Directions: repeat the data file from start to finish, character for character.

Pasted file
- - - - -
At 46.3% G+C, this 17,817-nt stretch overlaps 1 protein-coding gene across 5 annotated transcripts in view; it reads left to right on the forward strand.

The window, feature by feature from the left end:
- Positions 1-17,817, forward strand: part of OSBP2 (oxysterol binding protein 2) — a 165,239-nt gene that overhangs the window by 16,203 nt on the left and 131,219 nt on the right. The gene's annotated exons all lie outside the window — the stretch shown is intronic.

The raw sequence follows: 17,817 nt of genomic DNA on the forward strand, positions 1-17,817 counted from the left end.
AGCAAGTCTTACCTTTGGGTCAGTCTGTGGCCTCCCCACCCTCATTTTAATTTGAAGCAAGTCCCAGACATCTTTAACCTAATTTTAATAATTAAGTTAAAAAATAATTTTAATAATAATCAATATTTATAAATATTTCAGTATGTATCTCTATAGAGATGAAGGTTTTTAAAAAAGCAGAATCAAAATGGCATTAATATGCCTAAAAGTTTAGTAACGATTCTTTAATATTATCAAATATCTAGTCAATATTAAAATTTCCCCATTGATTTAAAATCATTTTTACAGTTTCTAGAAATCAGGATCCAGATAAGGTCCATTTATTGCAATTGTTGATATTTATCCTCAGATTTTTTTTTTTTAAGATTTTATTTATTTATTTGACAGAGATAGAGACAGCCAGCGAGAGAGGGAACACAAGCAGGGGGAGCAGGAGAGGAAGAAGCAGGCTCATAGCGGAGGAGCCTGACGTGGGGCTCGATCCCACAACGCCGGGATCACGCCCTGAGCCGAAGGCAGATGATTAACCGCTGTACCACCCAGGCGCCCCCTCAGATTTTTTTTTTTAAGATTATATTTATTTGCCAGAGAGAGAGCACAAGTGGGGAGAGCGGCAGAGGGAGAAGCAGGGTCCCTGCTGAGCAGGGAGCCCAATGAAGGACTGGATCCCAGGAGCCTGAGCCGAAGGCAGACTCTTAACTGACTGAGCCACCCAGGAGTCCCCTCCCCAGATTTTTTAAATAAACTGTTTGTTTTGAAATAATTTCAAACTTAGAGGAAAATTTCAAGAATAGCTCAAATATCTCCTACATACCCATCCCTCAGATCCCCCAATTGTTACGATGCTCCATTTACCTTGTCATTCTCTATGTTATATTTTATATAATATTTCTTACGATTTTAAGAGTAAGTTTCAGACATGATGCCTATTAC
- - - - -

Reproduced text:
At 46.3% G+C, this 17,817-nt stretch overlaps 1 protein-coding gene across 5 annotated transcripts in view; it reads left to right on the forward strand.

The window, feature by feature from the left end:
- Positions 1-17,817, forward strand: part of OSBP2 (oxysterol binding protein 2) — a 165,239-nt gene that overhangs the window by 16,203 nt on the left and 131,219 nt on the right. The gene's annotated exons all lie outside the window — the stretch shown is intronic.

The raw sequence follows: 17,817 nt of genomic DNA on the forward strand, positions 1-17,817 counted from the left end.
AGCAAGTCTTACCTTTGGGTCAGTCTGTGGCCTCCCCACCCTCATTTTAATTTGAAGCAAGTCCCAGACATCTTTAACCTAATTTTAATAATTAAGTTAAAAAATAATTTTAATAATAATCAATATTTATAAATATTTCAGTATGTATCTCTATAGAGATGAAGGTTTTTAAAAAAGCAGAATCAAAATGGCATTAATATGCCTAAAAGTTTAGTAACGATTCTTTAATATTATCAAATATCTAGTCAATATTAAAATTTCCCCATTGATTTAAAATCATTTTTACAGTTTCTAGAAATCAGGATCCAGATAAGGTCCATTTATTGCAATTGTTGATATTTATCCTCAGATTTTTTTTTTTTAAGATTTTATTTATTTATTTGACAGAGATAGAGACAGCCAGCGAGAGAGGGAACACAAGCAGGGGGAGCAGGAGAGGAAGAAGCAGGCTCATAGCGGAGGAGCCTGACGTGGGGCTCGATCCCACAACGCCGGGATCACGCCCTGAGCCGAAGGCAGATGATTAACCGCTGTACCACCCAGGCGCCCCCTCAGATTTTTTTTTTTAAGATTATATTTATTTGCCAGAGAGAGAGCACAAGTGGGGAGAGCGGCAGAGGGAGAAGCAGGGTCCCTGCTGAGCAGGGAGCCCAATGAAGGACTGGATCCCAGGAGCCTGAGCCGAAGGCAGACTCTTAACTGACTGAGCCACCCAGGAGTCCCCTCCCCAGATTTTTTAAATAAACTGTTTGTTTTGAAATAATTTCAAACTTAGAGGAAAATTTCAAGAATAGCTCAAATATCTCCTACATACCCATCCCTCAGATCCCCCAATTGTTACGATGCTCCATTTACCTTGTCATTCTCTATGTTATATTTTATATAATATTTCTTACGATTTTAAGAGTAAGTTTCAGACATGATGCCTATTAC